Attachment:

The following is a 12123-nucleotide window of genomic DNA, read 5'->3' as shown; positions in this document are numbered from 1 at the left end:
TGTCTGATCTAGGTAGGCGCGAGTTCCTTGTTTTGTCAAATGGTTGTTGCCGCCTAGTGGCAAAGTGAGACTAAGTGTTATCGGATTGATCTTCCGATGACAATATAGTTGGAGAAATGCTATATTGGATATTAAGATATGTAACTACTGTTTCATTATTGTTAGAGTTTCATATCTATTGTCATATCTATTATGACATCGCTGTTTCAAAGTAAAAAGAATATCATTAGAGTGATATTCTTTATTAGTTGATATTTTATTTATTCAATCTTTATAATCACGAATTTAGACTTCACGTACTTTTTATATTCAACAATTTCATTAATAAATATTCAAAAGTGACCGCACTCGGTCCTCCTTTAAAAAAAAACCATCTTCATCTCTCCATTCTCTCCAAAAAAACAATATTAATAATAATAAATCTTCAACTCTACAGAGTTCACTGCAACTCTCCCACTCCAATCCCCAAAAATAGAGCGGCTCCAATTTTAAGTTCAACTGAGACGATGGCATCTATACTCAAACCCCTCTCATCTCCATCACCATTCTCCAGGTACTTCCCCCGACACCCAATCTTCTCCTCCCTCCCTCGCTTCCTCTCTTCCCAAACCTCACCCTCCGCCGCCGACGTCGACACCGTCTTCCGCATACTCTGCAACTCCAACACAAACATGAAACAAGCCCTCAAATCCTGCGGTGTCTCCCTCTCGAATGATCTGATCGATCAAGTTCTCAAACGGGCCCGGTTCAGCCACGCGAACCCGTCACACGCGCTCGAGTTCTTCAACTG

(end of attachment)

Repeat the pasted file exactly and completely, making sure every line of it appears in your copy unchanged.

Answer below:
The following is a 12123-nucleotide window of genomic DNA, read 5'->3' as shown; positions in this document are numbered from 1 at the left end:
TGTCTGATCTAGGTAGGCGCGAGTTCCTTGTTTTGTCAAATGGTTGTTGCCGCCTAGTGGCAAAGTGAGACTAAGTGTTATCGGATTGATCTTCCGATGACAATATAGTTGGAGAAATGCTATATTGGATATTAAGATATGTAACTACTGTTTCATTATTGTTAGAGTTTCATATCTATTGTCATATCTATTATGACATCGCTGTTTCAAAGTAAAAAGAATATCATTAGAGTGATATTCTTTATTAGTTGATATTTTATTTATTCAATCTTTATAATCACGAATTTAGACTTCACGTACTTTTTATATTCAACAATTTCATTAATAAATATTCAAAAGTGACCGCACTCGGTCCTCCTTTAAAAAAAAACCATCTTCATCTCTCCATTCTCTCCAAAAAAACAATATTAATAATAATAAATCTTCAACTCTACAGAGTTCACTGCAACTCTCCCACTCCAATCCCCAAAAATAGAGCGGCTCCAATTTTAAGTTCAACTGAGACGATGGCATCTATACTCAAACCCCTCTCATCTCCATCACCATTCTCCAGGTACTTCCCCCGACACCCAATCTTCTCCTCCCTCCCTCGCTTCCTCTCTTCCCAAACCTCACCCTCCGCCGCCGACGTCGACACCGTCTTCCGCATACTCTGCAACTCCAACACAAACATGAAACAAGCCCTCAAATCCTGCGGTGTCTCCCTCTCGAATGATCTGATCGATCAAGTTCTCAAACGGGCCCGGTTCAGCCACGCGAACCCGTCACACGCGCTCGAGTTCTTCAACTG